Secrets of Public Speaking :: No. 3Monday, January 19, 2015
Too many speakers use companies like Starbucks and Apple for presentation illustrations because it is easy. Yes, these companies are clearly successful and, yes, there are lessons to be learned from them. When you’re speaking to small business owners, however, try to use examples of companies that are more relatable.
Some small businesses want to scale at a Starbucks level — to one day be a globalized multi-billion dollar empire. Most don’t. Most want to build a company that allows them to do what they love while feeding their family and creating jobs for others. They want to hopefully leave a legacy of creativity and to be remembered for making their corner of the world better in some way. And there is absolutely nothing wrong with this.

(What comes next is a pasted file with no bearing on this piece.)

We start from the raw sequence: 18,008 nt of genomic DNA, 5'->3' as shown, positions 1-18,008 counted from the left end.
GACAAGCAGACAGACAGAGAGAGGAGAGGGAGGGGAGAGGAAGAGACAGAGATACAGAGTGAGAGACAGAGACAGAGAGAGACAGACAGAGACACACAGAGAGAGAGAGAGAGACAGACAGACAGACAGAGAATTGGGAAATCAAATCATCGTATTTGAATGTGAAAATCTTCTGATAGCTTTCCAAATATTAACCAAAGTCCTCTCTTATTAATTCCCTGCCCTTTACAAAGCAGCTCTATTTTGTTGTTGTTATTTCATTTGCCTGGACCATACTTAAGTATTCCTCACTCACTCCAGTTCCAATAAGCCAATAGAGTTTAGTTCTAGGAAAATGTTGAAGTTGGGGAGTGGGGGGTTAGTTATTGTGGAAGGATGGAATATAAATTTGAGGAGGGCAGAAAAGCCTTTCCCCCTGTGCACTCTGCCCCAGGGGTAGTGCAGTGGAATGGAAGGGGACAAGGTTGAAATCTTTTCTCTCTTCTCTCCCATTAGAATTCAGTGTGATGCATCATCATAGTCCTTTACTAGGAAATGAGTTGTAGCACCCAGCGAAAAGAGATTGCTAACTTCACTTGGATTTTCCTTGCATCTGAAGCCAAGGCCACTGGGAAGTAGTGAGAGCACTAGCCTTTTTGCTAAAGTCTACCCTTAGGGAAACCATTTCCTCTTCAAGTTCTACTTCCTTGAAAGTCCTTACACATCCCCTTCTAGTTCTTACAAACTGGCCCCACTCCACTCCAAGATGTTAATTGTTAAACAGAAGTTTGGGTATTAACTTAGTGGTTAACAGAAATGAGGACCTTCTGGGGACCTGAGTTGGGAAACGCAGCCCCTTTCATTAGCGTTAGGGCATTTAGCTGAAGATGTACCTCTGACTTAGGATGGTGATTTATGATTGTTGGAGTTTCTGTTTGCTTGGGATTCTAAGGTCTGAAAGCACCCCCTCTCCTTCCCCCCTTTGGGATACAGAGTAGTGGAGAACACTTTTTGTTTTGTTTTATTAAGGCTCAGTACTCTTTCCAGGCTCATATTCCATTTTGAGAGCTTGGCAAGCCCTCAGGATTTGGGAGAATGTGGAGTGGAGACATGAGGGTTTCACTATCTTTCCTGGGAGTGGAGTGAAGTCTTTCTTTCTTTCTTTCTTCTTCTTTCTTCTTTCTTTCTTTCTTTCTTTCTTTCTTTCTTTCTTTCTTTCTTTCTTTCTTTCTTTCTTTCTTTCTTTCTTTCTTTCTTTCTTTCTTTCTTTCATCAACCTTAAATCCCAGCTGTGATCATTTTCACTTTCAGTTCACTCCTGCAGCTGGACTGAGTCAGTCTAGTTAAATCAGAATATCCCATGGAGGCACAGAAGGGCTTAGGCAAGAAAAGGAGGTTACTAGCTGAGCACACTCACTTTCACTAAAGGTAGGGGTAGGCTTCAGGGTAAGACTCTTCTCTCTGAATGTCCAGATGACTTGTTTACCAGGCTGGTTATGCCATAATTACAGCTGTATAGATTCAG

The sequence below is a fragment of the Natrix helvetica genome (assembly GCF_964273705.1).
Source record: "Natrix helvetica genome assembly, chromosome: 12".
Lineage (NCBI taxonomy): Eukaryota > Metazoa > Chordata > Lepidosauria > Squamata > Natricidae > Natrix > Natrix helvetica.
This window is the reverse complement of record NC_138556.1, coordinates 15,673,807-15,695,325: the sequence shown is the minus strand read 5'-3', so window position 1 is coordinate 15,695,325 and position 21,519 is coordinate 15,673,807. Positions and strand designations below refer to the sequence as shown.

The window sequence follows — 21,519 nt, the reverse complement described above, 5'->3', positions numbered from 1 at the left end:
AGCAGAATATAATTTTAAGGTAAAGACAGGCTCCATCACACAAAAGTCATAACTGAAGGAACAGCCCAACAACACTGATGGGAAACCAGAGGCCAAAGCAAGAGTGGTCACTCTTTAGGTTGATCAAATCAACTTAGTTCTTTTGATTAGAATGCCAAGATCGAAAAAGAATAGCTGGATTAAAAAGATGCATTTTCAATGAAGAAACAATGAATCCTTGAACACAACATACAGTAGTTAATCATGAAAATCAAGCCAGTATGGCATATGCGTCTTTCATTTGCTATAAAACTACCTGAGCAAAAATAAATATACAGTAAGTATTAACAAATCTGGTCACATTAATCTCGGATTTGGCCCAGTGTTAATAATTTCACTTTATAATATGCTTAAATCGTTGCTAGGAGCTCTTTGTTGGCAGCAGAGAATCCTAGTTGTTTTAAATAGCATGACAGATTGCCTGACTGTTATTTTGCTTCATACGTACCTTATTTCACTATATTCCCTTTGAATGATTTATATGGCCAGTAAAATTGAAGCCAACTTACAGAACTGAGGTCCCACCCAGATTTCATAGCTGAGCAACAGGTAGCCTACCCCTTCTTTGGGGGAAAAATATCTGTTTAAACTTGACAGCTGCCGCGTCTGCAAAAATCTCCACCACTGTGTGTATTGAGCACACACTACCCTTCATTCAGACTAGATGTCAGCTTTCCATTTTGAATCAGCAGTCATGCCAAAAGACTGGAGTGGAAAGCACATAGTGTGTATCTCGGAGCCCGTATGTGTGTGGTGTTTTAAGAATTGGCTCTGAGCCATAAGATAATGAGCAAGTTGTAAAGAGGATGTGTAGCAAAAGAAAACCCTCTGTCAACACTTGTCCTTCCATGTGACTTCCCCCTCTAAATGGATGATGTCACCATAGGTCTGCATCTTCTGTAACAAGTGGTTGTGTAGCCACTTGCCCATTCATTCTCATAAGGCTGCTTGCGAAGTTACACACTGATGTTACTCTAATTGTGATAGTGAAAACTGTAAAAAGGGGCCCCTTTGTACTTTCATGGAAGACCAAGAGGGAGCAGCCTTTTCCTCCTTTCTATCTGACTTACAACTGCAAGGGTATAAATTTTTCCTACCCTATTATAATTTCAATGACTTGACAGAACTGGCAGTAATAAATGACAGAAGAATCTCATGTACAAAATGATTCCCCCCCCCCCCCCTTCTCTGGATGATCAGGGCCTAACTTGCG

Where possible — and this is easier to do when you require the attendee list in advance — use examples of people in the room to illustrate the point you’re trying to make. Maybe no one in the room is doing everything perfectly, but most companies have at least one area they really excel in. Whatever you do, try not to use an example of an audience member's competitor who could be attending this particular workshop or conference but chose not to — it’s a slap in the face to the people who made the investment to hear you speak. Honor the attendees of this event by giving them public credit.
As a bonus for you, this increases audience buy-in, because it shows you’ve done your homework and, as Dale Carnegie was fond of saying and scientific research has proven, the sound of a person’s name is — to them — the sweetest and most important sound in any language.
Starbucks and Apple are great — but we’ve read those books, too. Tell us about a company who looks like us, who faces (or recently faced) the same challenges as us, yet who is nailing it in a certain area. That’s much more empowering.